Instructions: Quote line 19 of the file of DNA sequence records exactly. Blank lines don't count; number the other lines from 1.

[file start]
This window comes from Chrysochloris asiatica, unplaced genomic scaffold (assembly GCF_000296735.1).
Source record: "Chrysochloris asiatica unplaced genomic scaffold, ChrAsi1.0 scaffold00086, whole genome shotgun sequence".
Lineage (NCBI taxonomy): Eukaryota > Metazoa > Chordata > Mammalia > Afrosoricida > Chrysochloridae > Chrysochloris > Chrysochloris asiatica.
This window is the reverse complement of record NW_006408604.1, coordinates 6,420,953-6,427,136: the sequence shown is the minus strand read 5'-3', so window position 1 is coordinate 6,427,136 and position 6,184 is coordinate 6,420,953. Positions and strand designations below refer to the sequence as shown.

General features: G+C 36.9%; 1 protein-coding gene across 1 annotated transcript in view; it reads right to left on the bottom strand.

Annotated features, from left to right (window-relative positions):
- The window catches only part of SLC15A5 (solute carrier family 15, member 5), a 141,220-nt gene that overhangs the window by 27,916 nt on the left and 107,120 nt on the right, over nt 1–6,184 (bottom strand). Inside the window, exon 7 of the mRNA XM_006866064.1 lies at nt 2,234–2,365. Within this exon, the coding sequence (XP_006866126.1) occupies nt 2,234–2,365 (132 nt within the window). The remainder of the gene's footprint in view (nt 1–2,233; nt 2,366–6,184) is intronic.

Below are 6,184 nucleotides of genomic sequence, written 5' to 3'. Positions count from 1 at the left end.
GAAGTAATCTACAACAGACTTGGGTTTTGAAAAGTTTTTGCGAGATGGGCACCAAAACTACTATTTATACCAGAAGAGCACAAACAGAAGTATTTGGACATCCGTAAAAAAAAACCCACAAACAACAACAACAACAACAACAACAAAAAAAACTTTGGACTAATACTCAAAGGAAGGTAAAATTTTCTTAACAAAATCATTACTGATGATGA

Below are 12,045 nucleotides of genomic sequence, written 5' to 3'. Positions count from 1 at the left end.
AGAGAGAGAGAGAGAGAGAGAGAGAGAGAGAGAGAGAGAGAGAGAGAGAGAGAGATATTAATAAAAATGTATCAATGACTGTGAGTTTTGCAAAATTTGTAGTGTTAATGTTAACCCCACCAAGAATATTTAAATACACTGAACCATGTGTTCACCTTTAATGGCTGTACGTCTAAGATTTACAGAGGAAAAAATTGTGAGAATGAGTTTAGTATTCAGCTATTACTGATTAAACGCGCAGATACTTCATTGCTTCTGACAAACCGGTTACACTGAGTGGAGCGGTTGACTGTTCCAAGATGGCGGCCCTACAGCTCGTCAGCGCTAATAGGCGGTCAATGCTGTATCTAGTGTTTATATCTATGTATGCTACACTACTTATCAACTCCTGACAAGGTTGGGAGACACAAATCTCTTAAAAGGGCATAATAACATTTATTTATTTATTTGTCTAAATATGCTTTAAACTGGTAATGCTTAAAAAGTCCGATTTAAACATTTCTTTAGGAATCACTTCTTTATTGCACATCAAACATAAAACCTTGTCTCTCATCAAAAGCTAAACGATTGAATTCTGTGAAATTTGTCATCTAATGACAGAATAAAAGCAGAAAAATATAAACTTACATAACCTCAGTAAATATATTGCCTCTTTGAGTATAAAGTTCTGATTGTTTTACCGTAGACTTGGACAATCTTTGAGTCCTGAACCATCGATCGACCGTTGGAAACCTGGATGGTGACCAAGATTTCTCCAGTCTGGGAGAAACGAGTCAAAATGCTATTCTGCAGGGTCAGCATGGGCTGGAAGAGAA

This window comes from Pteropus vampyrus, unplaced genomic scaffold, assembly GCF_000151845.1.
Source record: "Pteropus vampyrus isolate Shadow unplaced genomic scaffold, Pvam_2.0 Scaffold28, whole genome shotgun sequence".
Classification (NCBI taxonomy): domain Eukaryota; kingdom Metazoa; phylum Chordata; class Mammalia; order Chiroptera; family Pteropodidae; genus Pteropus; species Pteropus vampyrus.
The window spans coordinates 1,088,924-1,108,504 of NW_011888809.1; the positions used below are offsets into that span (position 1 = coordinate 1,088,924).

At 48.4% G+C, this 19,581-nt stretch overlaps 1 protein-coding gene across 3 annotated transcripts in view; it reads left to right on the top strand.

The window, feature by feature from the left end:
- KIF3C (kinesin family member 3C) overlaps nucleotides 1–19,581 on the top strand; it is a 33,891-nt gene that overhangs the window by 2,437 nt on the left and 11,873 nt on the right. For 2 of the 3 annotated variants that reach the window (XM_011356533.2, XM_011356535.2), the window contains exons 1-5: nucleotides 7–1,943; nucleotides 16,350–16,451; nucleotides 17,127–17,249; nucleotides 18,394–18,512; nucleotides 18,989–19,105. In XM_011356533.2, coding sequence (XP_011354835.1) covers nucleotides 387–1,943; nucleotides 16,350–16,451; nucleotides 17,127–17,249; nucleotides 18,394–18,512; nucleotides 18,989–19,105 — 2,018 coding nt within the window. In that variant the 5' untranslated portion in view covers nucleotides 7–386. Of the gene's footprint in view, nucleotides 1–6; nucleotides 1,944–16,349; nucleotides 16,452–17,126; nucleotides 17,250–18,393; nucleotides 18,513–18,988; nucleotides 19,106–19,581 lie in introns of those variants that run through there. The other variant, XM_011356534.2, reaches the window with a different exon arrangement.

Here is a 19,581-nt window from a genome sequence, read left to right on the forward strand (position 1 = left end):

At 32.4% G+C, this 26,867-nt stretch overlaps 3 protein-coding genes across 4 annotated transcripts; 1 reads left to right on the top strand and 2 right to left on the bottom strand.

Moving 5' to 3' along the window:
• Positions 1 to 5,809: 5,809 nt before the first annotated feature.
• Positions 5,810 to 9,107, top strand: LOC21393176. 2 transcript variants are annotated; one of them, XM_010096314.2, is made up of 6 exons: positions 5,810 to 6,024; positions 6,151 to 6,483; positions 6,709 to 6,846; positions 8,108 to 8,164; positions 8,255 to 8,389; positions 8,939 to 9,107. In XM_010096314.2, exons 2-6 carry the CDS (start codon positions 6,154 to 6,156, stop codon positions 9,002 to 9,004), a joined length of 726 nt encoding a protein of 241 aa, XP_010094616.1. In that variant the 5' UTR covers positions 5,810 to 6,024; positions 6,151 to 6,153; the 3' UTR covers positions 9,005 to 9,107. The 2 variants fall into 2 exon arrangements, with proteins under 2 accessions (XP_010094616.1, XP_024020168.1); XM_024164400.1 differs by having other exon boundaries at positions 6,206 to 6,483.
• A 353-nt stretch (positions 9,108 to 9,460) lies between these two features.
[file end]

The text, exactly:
Here is a 19,581-nt window from a genome sequence, read left to right on the forward strand (position 1 = left end):